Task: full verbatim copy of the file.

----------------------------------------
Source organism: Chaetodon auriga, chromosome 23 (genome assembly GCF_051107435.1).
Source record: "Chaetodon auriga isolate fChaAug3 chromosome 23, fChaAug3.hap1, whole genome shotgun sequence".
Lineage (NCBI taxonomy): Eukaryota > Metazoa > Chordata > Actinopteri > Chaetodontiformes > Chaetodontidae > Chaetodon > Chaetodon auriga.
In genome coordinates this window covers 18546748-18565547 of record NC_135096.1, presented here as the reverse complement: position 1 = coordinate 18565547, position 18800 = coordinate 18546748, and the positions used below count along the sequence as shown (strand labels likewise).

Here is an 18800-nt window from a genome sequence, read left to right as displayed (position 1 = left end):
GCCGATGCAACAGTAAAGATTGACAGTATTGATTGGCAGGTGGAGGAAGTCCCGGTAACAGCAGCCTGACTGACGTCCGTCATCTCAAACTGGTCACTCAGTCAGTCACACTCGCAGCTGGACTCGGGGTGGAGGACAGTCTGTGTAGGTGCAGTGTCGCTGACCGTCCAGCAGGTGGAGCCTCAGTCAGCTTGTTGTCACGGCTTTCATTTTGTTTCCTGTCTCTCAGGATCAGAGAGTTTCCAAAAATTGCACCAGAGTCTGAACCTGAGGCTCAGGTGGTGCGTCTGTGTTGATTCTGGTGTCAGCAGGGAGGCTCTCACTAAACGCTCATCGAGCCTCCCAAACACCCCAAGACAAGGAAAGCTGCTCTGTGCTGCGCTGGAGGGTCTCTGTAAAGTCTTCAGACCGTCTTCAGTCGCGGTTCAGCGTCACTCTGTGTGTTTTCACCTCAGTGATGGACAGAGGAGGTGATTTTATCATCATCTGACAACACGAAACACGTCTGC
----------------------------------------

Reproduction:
Source organism: Chaetodon auriga, chromosome 23 (genome assembly GCF_051107435.1).
Source record: "Chaetodon auriga isolate fChaAug3 chromosome 23, fChaAug3.hap1, whole genome shotgun sequence".
Lineage (NCBI taxonomy): Eukaryota > Metazoa > Chordata > Actinopteri > Chaetodontiformes > Chaetodontidae > Chaetodon > Chaetodon auriga.
In genome coordinates this window covers 18546748-18565547 of record NC_135096.1, presented here as the reverse complement: position 1 = coordinate 18565547, position 18800 = coordinate 18546748, and the positions used below count along the sequence as shown (strand labels likewise).

Here is an 18800-nt window from a genome sequence, read left to right as displayed (position 1 = left end):
GCCGATGCAACAGTAAAGATTGACAGTATTGATTGGCAGGTGGAGGAAGTCCCGGTAACAGCAGCCTGACTGACGTCCGTCATCTCAAACTGGTCACTCAGTCAGTCACACTCGCAGCTGGACTCGGGGTGGAGGACAGTCTGTGTAGGTGCAGTGTCGCTGACCGTCCAGCAGGTGGAGCCTCAGTCAGCTTGTTGTCACGGCTTTCATTTTGTTTCCTGTCTCTCAGGATCAGAGAGTTTCCAAAAATTGCACCAGAGTCTGAACCTGAGGCTCAGGTGGTGCGTCTGTGTTGATTCTGGTGTCAGCAGGGAGGCTCTCACTAAACGCTCATCGAGCCTCCCAAACACCCCAAGACAAGGAAAGCTGCTCTGTGCTGCGCTGGAGGGTCTCTGTAAAGTCTTCAGACCGTCTTCAGTCGCGGTTCAGCGTCACTCTGTGTGTTTTCACCTCAGTGATGGACAGAGGAGGTGATTTTATCATCATCTGACAACACGAAACACGTCTGC